By Mary McAuliffe
"McAuliffe draws fascinating connections among the politicians, the innovators and the artists... [She] brings the city to life in a kind of you-are-here-with-Cocteau-and-Chanel tableau vivant. And everyone is here at McAuliffe's proverbial Montparnasse party. Few can top When Paris Sizzled, a book...packed with intriguing character sketches and associations."
— NEW YORK TIMES
"A vivid chronicle of ten roiling years in Paris. Historian McAuliffe takes up where her last book left off, in 1918, to focus on the city's cultural life after World War I. What Americans called the Roaring '20s, the French termed les Années folles, "the Crazy Years," which the author deems an apt epithet for the 'what the hell' attitude that pervaded the city's upper class. But there was more to life in Paris than 'endless parties and late-night jazz clubs.'... McAuliffe portrays a city bursting with creativity in art, music, dance, fashion, architecture, and literature. Drawing on memoirs, biographies, and the many histories of the period, she follows an abundant and diverse cast of characters, creating brief vignettes about the yearly evolution of their lives and careers. Besides the usual suspects found in any history of the Lost Generation—Hemingway, Fitzgerald, Stein, Picasso, Pound, Man Ray, Kiki of Montparnasse, and Cocteau, to name a few—the author includes politicians (de Gaulle, Clemenceau, Pétain) and innovators in fields other than the arts, such as cosmetics manufacturers Helena Rubinstein and François Coty; architect Charles Jeannette, who became famous as Le Corbusier; Marie Curie; couturiers Paul Poiret and, of course, Coco Chanel; and automotive giants Renault, Peugeot, and Citroën....Fast-paced and richly detailed....McAuliffe creates an expansive landscape in her examination of a transformative decade."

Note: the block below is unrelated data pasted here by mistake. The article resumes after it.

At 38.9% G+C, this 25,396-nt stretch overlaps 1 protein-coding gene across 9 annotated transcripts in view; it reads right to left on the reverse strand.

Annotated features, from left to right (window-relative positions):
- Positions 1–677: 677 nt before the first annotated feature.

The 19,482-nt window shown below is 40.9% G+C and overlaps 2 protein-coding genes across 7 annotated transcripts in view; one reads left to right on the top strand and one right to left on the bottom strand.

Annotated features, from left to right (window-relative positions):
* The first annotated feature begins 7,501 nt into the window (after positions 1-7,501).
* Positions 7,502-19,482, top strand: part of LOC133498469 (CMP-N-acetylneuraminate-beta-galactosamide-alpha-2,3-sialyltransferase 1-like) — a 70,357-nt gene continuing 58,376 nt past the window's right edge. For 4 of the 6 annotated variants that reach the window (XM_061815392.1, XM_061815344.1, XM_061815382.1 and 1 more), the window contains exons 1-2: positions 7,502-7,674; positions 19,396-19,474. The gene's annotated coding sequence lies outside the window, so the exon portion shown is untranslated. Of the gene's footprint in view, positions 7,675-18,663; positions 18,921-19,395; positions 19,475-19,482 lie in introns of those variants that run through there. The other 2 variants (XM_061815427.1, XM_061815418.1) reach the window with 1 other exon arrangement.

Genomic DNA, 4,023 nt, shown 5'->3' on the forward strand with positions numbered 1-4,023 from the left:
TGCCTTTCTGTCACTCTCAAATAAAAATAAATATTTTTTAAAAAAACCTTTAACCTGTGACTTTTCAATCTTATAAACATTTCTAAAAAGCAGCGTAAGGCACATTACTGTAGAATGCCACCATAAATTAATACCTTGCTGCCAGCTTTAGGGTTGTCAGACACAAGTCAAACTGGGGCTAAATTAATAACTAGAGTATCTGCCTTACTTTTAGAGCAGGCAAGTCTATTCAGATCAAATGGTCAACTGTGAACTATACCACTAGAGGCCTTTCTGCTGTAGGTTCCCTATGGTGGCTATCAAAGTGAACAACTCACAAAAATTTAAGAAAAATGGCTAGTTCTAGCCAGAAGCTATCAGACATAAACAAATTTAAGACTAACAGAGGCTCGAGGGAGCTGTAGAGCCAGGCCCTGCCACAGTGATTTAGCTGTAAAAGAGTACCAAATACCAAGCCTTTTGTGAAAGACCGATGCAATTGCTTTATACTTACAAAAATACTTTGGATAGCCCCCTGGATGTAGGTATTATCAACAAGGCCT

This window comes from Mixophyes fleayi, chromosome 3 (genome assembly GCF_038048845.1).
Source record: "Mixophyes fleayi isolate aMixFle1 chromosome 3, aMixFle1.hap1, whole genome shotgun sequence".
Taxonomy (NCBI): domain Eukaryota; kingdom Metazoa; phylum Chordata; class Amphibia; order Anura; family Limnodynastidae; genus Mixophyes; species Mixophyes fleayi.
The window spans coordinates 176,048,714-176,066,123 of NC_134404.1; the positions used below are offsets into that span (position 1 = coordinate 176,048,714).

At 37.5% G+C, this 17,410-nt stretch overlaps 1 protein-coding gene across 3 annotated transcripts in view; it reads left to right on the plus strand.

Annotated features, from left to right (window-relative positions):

— KIRKUS REVIEWS
"McAuliffe follows Dawn of the Belle Epoque with another breezy, brisk, well-researched work about Paris, this time focusing on the dazzling figures populating the once-denigrated Paris neighborhood of Montparnasse at its mesmerizing peak. “The Lost Generation” of expat writers and artists helped transform Montparnasse into a culturally rich, tumultuous community where the luminous and daring Josephine Baker danced, Gertrude Stein kvetched about James Joyce, and the taxi horns provided inspiration for George Gershwin. Not surprisingly, the area’s notoriety only grew with the proliferation of the expats and artists’ casual and often rash affairs, drug use (especially Jean Cocteau’s opium addiction), and other self-indulgent behaviors aided by reckless spending. Weaving in key advancements in cultural production (music, architecture, theater, film) and technological evolution in the automobile industry, McAuliffe smartly keeps her eye on political events in Paris as well as in central Europe, especially the increasing popularity of far-right movements and Charles de Gaulle’s rise in the French military. McAuliffe recreates a lush, gorgeous world filled with talented, yet immensely flawed innovators who experienced les années folles (“the crazy years”) as a rare escape into creativity, glamor, and respite from the sobering reality of a world prone to devastating wars."
— PUBLISHERS WEEKLY
McAuliffe repeats the tried and true formula she used in Dawn of the Belle Époque (CH, Jan'12, 49-2911) and Twilight of the Belle Époque (CH, Sep'14, 52-0489) to chronicle her beloved Paris in the "Roaring '20s," or "les années folles"-the "crazy years." She skillfully details the lives, loves, and artistic triumphs and disasters of the spectacular collection of artists, scientists, engineers, and politicians whose lives seemed to center on and blossom in the French capital. All the "usual suspects" are here-from Josephine Baker to Hemingway to Cocteau and Chanel. This splendid volume provides a year-by-year account of a city bursting with artistic and practical endeavor. Basing her book on a thorough mining of the era's printed primary sources and research in the period's best histories, the author depicts a city whose magnetism created the artistic community centered around Montparnasse, which became the cultural capital of Western civilization; the brilliance of the "City of Light" glowing all the more starkly against a gradually darkening domestic and international scene. Bottom line: the volume will appeal to a wide variety of readers-from lovers of Paris to graduate students in the arts, literature, and history. An indispensable acquisition. Summing Up: Essential. All levels/libraries.
- G. P. Cox, Gordon State College, CHOICE REVIEWS, American Library Association